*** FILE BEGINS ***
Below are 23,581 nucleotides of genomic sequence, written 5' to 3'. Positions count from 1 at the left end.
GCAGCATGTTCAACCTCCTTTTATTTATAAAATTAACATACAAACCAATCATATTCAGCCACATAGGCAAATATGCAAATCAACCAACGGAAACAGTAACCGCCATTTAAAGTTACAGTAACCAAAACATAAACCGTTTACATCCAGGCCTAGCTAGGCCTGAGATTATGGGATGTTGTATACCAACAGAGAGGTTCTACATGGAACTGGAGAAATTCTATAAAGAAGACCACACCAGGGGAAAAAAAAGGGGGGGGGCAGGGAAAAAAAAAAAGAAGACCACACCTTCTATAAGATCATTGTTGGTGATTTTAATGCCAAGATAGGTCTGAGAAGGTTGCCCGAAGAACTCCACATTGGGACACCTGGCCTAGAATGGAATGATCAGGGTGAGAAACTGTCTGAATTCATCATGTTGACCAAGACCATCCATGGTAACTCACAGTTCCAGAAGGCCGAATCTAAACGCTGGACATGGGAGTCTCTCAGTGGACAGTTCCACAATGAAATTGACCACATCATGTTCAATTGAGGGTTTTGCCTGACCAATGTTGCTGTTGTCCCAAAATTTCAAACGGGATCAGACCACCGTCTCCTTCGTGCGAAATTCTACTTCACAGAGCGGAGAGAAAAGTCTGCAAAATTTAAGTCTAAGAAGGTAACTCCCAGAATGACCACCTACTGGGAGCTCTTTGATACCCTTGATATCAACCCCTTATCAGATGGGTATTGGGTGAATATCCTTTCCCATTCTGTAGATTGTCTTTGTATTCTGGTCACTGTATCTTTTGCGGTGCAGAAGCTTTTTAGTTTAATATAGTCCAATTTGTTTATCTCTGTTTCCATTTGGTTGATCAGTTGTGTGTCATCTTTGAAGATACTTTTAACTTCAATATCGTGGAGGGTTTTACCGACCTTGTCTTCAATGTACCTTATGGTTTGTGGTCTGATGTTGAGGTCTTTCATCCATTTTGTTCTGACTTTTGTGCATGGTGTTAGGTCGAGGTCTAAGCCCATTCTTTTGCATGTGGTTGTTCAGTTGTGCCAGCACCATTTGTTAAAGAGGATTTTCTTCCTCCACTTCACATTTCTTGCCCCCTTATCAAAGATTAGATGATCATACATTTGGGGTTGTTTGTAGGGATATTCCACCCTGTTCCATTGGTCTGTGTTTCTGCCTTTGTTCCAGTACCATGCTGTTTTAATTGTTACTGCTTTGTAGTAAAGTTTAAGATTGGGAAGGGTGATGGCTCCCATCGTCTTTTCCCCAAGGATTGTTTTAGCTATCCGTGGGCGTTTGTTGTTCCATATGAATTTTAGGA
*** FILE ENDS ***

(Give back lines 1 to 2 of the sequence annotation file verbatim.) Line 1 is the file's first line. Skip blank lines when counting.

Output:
Below are 23,581 nucleotides of genomic sequence, written 5' to 3'. Positions count from 1 at the left end.
GCAGCATGTTCAACCTCCTTTTATTTATAAAATTAACATACAAACCAATCATATTCAGCCACATAGGCAAATATGCAAATCAACCAACGGAAACAGTAACCGCCATTTAAAGTTACAGTAACCAAAACATAAACCGTTTACATCCAGGCCTAGCTAGGCCTGAGATTATGGGATGTTGTATACCAACAGAGAGGTTCTACATGGAACTGGAGAAATTCTATAAAGAAGACCACACCAGGGGAAAAAAAAGGGGGGGGGCAGGGAAAAAAAAAAAGAAGACCACACCTTCTATAAGATCATTGTTGGTGATTTTAATGCCAAGATAGGTCTGAGAAGGTTGCCCGAAGAACTCCACATTGGGACACCTGGCCTAGAATGGAATGATCAGGGTGAGAAACTGTCTGAATTCATCATGTTGACCAAGACCATCCATGGTAACTCACAGTTCCAGAAGGCCGAATCTAAACGCTGGACATGGGAGTCTCTCAGTGGACAGTTCCACAATGAAATTGACCACATCATGTTCAATTGAGGGTTTTGCCTGACCAATGTTGCTGTTGTCCCAAAATTTCAAACGGGATCAGACCACCGTCTCCTTCGTGCGAAATTCTACTTCACAGAGCGGAGAGAAAAGTCTGCAAAATTTAAGTCTAAGAAGGTAACTCCCAGAATGACCACCTACTGGGAGCTCTTTGATACCCTTGATATCAACCCCTTATCAGATGGGTATTGGGTGAATATCCTTTCCCATTCTGTAGATTGTCTTTGTATTCTGGTCACTGTATCTTTTGCGGTGCAGAAGCTTTTTAGTTTAATATAGTCCAATTTGTTTATCTCTGTTTCCATTTGGTTGATCAGTTGTGTGTCATCTTTGAAGATACTTTTAACTTCAATATCGTGGAGGGTTTTACCGACCTTGTCTTCAATGTACCTTATGGTTTGTGGTCTGATGTTGAGGTCTTTCATCCATTTTGTTCTGACTTTTGTGCATGGTGTTAGGTCGAGGTCTAAGCCCATTCTTTTGCATGTGGTTGTTCAGTTGTGCCAGCACCATTTGTTAAAGAGGATTTTCTTCCTCCACTTCACATTTCTTGCCCCCTTATCAAAGATTAGATGATCATACATTTGGGGTTGTTTGTAGGGATATTCCACCCTGTTCCATTGGTCTGTGTTTCTGCCTTTGTTCCAGTACCATGCTGTTTTAATTGTTACTGCTTTGTAGTAAAGTTTAAGATTGGGAAGGGTGATGGCTCCCATCGTCTTTTCCCCAAGGATTGTTTTAGCTATCCGTGGGCGTTTGTTGTTCCATATGAATTTTAGGA